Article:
Annual Rye Grass Varieties

Annual ryegrass (Lolium multiflorum), also known as Italian ryegrass, is available in several cultivars. Annual ryegrass is a clumping grass and may be used to overseed other grasses when bald patches appear. Annual ryegrass seeds do not have to be sown; simply sprinkle in the area you want grass and they will grow. Annual ryegrass may be perennial in mild climates, and is hardy in United States Department of Agriculture Plant Hardiness Zones 6 and above. Annual ryegrasses should be planted in full sun and require regular water.

Graze n Gro

Graze n Gro, developed at the University of Florida, was introduced to the marketplace in 2000. Highly resistant to crown rust, this cultivar matures late. Graze n Gro is among the more cold-tolerant annual ryegrasses and can be planted in cooler-winter climates, including North Georgia or Central Texas.


Texas A&M University developed Gulf annual ryegrass, the first of the crown rust-resistant cultivars. This cultivar matures early, but has a low resistance to cold, and should be only in mild-winter climates such as Florida and Alabama. Gulf is a common and easily found annual ryegrass cultivar.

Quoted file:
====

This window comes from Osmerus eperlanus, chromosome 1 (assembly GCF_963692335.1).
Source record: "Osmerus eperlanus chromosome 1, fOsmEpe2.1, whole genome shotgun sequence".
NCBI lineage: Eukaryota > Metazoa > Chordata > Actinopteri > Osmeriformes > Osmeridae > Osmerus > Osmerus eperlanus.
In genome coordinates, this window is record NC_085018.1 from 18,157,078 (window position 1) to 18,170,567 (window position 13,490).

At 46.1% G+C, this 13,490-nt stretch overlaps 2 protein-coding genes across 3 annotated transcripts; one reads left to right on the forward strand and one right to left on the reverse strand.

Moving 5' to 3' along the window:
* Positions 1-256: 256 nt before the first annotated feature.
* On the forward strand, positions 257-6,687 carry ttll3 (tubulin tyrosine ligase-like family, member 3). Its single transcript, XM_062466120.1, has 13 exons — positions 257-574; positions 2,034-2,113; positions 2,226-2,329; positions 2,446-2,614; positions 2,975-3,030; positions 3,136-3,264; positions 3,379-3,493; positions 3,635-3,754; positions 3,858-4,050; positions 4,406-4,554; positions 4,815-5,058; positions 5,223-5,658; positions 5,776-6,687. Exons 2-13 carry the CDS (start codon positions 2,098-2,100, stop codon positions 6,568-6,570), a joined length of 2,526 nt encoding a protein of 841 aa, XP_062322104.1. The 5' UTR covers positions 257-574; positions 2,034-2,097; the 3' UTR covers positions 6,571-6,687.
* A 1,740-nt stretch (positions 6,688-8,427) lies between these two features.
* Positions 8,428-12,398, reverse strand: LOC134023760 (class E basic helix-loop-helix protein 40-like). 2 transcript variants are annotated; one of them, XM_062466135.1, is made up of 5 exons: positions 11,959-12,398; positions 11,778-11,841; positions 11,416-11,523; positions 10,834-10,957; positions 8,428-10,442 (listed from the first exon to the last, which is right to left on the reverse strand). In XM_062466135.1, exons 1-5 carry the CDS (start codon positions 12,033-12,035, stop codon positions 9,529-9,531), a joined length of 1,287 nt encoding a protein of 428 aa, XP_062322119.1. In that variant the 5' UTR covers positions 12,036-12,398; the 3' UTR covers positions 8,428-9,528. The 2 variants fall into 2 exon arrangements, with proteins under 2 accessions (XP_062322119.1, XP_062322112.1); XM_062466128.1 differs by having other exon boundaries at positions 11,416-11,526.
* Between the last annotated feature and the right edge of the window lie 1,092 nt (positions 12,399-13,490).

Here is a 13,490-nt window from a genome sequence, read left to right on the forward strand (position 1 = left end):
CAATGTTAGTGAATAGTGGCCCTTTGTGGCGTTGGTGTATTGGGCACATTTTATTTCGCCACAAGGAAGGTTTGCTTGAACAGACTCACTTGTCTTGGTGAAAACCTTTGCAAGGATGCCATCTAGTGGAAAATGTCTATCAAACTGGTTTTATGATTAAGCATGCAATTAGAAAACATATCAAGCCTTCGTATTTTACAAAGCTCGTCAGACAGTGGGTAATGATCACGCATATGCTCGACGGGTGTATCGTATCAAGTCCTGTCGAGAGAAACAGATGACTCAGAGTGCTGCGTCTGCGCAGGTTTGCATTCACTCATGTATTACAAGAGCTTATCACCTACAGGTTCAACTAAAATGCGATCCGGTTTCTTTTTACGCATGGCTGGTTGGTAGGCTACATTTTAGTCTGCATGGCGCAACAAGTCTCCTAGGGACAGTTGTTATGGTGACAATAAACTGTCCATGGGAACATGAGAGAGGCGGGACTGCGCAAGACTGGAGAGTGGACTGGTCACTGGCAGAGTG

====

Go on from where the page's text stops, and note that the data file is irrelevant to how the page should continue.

Among the earliest annual ryegrass cultivars, Magnolia is crown rust resistant. Developed at Mississippi State University, this cultivar matures later than Gulf but has a higher resistance to cold. Use it in cooler-winter climates, including North Georgia.

Tam 90

This cultivar is among the most hardy of annual ryegrasses and may be planted successfully as far north as Dallas, Texas or Southern Arkansas. It also thrives in Hawaii. Resistant to crown rust, Tam 90 was developed by the Texas Agricultural Experiment Station and a cross between three older cultivars-Gulf, Marshall and TX-R-78-2.

Keywords: annual ryegrass, winter grass, overseeding, clumping grass

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J.D. Chi is a professional journalist who has covered sports for more than 20 years at newspapers all over the United States. She has covered major golf tournaments and the NFL as well as travel and health topics. Chi received her Bachelor of Arts in professional writing from Carnegie Mellon University and is working toward a master's degree in journalism.